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Peru, the country of the potato

Mariëla was born in Pasco, one of the highest cities in the world, located in the central region of Peru. When she was six years old she moved to Lima city. Today she lives in the Netherlands. Her mission is to introduce as many Dutch people as possible to Peruvian cuisine. With her platform 'Proef Peru', on which she shares recipes and products and offers workshops, she wants to bring new flavors into people's dishes and give their taste buds new great sensations. She tells us all about Peruvian cuisine and food culture.

Peru is a country with one of the greatest biodiversity in the world. Each region in Peru has its own ingredients, traditions and cultures. The country consists of mountains as well as jungle and beaches. Mariëla tells us that Peruvian cuisine is also characterized by this diversity. Peruvian cuisine is a mix of ancient Inca, European, African and Asian culinary traditions. “The variety of ingredients, such as chili peppers, corn, potatoes, herbs, etc., provides special taste sensations.” Despite the diversity of cultures, different traditions and customs coexist. Every place in Peru has its own traditions. Mariëla's favorite traditions are La Pachamama Raymi and Inti Raymi. “Pachamama Raymi is one of the most important ancestral ceremonies in Peru. It takes place in Cusco during the first week of August. Its main purpose is to worship the Pachamama, Mother Earth, in thanks for the annual harvests. Inti Raymi is celebrated every June 24 in Cusco in honor of 'Inti', the sun god, to thank him for the warmth and energy that allows plants to grow. Food plays a major role during these traditions, Mariëla explains.”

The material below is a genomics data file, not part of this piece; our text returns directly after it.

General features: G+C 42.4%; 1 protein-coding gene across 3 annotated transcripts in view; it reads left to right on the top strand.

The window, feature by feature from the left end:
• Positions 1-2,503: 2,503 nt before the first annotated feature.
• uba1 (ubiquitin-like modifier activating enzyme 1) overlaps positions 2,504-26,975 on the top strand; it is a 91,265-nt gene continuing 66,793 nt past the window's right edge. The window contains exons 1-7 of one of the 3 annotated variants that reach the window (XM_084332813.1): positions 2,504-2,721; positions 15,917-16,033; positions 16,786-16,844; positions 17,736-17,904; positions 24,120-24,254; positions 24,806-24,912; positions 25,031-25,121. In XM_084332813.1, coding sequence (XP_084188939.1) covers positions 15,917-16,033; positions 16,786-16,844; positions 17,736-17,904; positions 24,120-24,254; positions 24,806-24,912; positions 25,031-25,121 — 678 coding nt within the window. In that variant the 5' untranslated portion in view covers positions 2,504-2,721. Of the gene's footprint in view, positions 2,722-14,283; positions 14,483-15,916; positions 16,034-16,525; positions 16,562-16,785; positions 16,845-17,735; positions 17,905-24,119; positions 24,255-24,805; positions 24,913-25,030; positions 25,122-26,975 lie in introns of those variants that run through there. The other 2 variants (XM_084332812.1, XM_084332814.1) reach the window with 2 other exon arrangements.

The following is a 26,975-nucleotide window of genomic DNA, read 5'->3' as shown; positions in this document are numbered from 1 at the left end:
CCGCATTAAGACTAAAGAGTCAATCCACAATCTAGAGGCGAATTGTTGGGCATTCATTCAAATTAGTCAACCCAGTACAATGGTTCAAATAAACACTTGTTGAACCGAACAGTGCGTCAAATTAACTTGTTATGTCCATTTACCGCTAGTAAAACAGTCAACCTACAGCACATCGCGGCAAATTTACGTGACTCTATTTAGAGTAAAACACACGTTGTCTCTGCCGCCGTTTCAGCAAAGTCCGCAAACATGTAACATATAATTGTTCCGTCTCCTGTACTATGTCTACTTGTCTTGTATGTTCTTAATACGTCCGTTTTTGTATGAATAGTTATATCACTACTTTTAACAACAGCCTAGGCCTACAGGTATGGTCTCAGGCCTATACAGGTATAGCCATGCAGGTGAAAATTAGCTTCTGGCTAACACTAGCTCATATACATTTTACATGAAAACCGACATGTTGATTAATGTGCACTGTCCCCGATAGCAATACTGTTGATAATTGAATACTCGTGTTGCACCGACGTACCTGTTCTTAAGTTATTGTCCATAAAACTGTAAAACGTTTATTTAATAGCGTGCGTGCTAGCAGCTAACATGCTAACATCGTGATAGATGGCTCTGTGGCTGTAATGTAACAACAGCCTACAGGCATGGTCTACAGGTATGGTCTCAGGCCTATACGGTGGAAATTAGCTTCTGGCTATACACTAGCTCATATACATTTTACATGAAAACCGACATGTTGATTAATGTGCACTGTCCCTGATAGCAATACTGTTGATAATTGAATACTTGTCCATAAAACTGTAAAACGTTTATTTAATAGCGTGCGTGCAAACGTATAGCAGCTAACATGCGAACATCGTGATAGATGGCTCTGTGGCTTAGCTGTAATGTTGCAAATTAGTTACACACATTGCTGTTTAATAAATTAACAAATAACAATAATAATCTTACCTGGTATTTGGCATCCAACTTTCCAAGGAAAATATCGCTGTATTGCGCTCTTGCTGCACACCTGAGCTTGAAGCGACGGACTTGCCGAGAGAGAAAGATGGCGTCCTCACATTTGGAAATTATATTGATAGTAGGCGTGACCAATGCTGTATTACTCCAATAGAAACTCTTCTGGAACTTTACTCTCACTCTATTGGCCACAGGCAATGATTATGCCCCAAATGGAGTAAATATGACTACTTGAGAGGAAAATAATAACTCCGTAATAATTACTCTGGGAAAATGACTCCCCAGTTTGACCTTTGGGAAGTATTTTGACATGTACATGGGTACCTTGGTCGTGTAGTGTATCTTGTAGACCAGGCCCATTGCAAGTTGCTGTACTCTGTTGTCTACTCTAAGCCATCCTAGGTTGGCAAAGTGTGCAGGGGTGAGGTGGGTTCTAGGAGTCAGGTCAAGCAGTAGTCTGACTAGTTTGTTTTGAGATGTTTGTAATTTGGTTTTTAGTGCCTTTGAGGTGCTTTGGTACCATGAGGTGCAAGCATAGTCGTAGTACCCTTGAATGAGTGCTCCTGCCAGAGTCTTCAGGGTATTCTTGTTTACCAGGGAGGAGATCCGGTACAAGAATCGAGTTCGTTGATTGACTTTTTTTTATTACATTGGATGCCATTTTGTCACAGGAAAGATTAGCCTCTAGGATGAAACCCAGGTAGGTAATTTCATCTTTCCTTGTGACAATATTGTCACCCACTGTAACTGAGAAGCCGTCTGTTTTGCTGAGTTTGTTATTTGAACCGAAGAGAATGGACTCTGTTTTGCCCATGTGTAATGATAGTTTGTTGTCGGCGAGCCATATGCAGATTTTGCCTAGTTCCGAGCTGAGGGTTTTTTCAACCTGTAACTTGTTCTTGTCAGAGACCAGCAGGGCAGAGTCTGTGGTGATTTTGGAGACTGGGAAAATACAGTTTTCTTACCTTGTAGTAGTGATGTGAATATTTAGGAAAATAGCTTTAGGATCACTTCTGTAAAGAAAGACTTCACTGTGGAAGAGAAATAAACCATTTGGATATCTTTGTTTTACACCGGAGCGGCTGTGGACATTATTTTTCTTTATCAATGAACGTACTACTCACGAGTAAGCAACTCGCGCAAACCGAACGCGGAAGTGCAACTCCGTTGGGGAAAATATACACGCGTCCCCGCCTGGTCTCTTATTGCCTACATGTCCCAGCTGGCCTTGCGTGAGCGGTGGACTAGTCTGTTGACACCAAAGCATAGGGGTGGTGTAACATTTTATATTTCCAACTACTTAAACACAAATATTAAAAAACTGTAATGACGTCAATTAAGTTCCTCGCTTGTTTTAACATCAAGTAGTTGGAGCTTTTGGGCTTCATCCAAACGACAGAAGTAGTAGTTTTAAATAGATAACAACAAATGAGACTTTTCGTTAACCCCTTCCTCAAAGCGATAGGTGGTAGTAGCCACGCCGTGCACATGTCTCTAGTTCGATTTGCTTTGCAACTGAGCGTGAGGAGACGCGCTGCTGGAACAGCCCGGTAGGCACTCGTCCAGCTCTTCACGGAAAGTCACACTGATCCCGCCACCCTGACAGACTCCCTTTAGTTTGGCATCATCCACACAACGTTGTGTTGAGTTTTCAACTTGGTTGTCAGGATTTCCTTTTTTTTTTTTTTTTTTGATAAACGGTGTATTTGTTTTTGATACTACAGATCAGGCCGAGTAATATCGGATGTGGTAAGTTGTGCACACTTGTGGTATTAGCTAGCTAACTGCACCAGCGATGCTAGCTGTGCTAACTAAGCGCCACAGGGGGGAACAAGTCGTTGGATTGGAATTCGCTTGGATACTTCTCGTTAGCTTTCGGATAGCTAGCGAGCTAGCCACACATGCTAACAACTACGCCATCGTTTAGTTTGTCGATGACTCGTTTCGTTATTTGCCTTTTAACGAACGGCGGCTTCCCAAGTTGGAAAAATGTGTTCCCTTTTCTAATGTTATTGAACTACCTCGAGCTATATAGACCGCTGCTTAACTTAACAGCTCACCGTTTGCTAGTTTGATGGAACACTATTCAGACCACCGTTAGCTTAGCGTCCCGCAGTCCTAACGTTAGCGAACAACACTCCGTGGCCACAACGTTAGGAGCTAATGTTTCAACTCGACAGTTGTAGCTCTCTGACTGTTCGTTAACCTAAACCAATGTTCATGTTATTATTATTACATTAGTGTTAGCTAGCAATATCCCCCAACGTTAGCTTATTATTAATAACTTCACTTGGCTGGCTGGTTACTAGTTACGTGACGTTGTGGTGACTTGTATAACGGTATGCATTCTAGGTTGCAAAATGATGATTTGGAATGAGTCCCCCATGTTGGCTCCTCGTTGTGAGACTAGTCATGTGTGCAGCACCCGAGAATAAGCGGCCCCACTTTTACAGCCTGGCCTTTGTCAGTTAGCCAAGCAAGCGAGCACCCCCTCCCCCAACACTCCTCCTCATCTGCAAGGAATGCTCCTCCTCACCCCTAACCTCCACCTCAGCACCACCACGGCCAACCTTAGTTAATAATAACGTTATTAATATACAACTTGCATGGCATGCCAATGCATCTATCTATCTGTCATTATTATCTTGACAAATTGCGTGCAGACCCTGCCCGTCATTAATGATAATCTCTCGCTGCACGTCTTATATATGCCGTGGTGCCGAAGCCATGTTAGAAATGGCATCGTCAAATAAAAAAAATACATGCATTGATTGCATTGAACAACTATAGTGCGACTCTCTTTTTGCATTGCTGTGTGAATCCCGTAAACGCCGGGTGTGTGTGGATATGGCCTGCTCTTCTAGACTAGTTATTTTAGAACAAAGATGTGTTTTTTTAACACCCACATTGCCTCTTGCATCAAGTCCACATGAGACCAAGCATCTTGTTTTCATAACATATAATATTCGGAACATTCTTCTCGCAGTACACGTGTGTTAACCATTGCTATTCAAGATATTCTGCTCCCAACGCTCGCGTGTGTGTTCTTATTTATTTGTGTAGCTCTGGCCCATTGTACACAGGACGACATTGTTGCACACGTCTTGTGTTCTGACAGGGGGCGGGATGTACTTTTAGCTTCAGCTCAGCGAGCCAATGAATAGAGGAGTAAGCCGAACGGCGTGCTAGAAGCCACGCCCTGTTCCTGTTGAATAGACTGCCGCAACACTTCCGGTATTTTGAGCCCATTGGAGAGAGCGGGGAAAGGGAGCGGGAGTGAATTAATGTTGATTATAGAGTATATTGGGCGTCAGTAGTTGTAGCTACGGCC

“The variety of ingredients ensures special taste sensations.”

We are not yet very familiar with Peruvian cuisine, but Mariëla's stories have made us very curious about what is on the menu in Peru. Mariëla tells us that for breakfast Peruvians like to eat 'pan con Chicharron', Peruvian pork sandwich, and ceviche for lunch. “In general, we like to mix different Peruvian dishes, we call this 'combinados'.” An important ingredient is the potato. The potato is originated in Peru. The Incas were the first to grow potatoes on the shores of Lake Titicaca. Today you can find more than 4000 varieties of potatoes in Peru. They come in every shape and color; blue, yellow, red, pink and even bright purple varieties. The Peruvian potato was brought to Europe via the Spanish settlers. A favorite potato dish of Mariëla is causa limeña. In addition, Lomo Saltado and Escabeche de Pollo are among her favorite Peruvian dishes. “In the causa limeña, the 'Aji Amarillo', yellow Peruvian chili pepper, gives the potatoes such a special taste. It is the favorite of many Peruvians. It's so special to me because I always cooked this dish for my friends and family in Peru. Lomo Saltado is a delicious beef tenderloin stir-fry that Chinese immigrants introduced to Peru. This is my family's favorite dish when I prepare it. Escabeche de Pollo is a stew that is usually eaten for lunch. This dish is special because of the combination of vinegar and sweetness,” Mariëla explains.

“Today you can find more than 4000 varieties of potatoes in Peru. They come in every shape and color.”

Mariëla is not the only one who wants to make people more familiar with Peruvian cuisine. She tells us that in recent years, several chefs and restaurants have continued to innovate Peruvian cuisine, which has given the cuisine more and more international fame and appreciation. Today, the top 10 best restaurants in the world even consist of 2 Peruvian restaurants! And we understand why, because the recipes that Mariëla shared with us were amazing! Click on one of the links below and try it out for yourself!

Or go to for more Peruvian recipes and products.


Or try this artsy recipe for Causa Limeña tuna!

For the meatlovers, this Lomo Saltado is highly recommended!

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